Saturday, 11 August 2007

Breaking chromosomes can lead to cancer, Tufts study says

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In a study recently published in Molecular Cell, two molecular biologists at Tufts have used yeast artificial chromosomes to show that there is a highly flexible DNA sequence that increases fragility and stalls replication, causing the chromosome to break. The site that is prone to breaking lies in the middle of a tumor suppressor gene and breakage is highly associated with cancer.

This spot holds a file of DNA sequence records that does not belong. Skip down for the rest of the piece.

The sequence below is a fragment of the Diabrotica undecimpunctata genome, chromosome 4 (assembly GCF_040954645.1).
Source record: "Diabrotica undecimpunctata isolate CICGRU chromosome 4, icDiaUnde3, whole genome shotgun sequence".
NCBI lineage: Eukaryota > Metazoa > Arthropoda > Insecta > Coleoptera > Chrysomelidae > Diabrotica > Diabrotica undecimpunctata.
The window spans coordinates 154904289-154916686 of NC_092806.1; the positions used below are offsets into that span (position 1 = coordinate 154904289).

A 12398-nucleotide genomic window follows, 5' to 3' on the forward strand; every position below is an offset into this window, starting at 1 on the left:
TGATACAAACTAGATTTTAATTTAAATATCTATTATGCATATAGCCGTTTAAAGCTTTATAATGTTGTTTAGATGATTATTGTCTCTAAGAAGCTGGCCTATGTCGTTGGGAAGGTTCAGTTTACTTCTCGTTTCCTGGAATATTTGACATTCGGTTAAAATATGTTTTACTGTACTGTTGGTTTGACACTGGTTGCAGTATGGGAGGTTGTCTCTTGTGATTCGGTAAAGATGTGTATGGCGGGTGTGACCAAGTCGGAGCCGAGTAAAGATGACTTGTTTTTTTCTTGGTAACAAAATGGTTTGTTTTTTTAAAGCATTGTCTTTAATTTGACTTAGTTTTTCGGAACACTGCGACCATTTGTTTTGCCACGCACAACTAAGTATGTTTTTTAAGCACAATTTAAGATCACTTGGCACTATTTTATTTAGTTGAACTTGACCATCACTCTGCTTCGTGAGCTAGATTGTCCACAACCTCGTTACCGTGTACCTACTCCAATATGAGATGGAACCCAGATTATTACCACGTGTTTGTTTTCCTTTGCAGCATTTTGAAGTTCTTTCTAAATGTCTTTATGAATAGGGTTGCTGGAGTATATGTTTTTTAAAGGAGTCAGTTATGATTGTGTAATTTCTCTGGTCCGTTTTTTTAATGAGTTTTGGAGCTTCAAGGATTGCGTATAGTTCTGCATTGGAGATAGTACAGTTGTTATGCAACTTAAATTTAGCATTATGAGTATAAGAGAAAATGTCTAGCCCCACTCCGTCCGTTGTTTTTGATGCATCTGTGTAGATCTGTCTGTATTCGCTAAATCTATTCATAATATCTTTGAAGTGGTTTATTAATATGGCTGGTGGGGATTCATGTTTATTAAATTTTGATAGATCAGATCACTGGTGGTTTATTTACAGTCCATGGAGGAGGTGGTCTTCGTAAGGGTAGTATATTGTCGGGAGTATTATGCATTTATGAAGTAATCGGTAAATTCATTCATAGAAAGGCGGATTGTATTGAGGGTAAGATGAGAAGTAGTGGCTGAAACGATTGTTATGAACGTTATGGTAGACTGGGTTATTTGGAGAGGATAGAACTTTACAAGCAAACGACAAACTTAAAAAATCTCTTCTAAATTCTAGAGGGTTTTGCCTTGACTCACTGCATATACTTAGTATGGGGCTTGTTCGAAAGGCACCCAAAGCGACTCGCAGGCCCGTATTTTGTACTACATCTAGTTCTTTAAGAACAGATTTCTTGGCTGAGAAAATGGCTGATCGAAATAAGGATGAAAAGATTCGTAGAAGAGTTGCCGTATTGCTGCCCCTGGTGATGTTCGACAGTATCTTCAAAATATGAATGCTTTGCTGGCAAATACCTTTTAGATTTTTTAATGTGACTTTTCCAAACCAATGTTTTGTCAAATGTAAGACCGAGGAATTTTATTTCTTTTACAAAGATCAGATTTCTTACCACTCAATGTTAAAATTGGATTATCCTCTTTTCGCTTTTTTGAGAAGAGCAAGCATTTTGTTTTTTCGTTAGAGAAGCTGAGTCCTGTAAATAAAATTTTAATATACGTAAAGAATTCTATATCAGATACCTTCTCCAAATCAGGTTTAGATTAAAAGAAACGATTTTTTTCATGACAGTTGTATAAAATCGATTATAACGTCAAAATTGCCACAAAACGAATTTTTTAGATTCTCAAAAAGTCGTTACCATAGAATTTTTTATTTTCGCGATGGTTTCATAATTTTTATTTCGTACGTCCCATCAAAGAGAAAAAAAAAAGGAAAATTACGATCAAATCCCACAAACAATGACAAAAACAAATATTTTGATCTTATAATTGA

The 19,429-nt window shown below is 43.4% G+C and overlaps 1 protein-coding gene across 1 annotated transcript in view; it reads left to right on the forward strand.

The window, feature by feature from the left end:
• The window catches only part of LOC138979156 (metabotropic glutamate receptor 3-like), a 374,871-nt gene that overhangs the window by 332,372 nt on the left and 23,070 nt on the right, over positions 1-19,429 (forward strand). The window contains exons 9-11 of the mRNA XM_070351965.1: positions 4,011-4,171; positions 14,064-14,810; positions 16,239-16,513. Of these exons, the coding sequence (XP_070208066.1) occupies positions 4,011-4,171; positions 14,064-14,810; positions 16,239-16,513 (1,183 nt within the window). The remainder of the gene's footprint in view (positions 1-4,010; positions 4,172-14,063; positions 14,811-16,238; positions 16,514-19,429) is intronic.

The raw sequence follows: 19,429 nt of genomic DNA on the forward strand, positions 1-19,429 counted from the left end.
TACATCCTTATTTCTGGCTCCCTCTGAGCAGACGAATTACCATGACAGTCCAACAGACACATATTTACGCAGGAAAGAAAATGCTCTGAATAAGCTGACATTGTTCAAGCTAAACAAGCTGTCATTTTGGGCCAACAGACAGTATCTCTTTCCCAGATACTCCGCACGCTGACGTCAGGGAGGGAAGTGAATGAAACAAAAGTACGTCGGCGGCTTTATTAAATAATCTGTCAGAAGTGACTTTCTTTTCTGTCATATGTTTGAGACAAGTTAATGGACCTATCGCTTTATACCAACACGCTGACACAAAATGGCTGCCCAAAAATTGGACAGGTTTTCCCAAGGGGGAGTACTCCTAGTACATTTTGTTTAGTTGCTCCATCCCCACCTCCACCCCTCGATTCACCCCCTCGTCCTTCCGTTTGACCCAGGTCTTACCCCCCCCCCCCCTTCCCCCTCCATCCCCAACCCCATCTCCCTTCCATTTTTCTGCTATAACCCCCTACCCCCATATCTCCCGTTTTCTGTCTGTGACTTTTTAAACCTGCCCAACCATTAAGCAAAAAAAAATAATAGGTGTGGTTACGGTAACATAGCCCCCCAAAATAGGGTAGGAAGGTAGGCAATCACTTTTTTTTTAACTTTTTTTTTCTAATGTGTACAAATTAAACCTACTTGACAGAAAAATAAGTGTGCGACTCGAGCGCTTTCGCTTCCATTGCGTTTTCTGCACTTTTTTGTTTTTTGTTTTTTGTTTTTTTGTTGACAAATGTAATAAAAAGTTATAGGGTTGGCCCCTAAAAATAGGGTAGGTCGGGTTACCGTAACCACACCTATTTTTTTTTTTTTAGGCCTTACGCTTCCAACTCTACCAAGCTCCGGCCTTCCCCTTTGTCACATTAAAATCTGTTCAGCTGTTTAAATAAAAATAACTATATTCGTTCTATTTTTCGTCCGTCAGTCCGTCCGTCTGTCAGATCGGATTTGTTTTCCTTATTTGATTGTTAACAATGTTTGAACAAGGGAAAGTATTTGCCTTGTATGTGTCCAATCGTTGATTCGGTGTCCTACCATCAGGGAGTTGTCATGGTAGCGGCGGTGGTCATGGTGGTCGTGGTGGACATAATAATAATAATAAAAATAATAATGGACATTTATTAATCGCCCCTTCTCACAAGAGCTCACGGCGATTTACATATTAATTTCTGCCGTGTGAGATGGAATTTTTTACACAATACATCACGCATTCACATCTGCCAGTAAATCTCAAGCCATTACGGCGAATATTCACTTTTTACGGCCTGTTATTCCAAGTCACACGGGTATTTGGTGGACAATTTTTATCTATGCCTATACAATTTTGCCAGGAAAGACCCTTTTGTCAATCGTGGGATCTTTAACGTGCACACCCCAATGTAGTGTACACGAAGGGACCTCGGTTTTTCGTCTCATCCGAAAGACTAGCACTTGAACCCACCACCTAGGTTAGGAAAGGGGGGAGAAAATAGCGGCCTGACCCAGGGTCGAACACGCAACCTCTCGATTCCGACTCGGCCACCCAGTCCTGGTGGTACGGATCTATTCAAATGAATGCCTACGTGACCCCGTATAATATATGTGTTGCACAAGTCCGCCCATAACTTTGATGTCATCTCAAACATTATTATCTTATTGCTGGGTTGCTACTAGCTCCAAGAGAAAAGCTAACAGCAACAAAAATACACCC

According to Catherine Freudenreich, lead author on the study, "If you delete that gene or delete part of that gene so it doesn't work anymore, that can lead to tumors. The fact that there is fragility in the same region that this gene is located is a bad coincidence."

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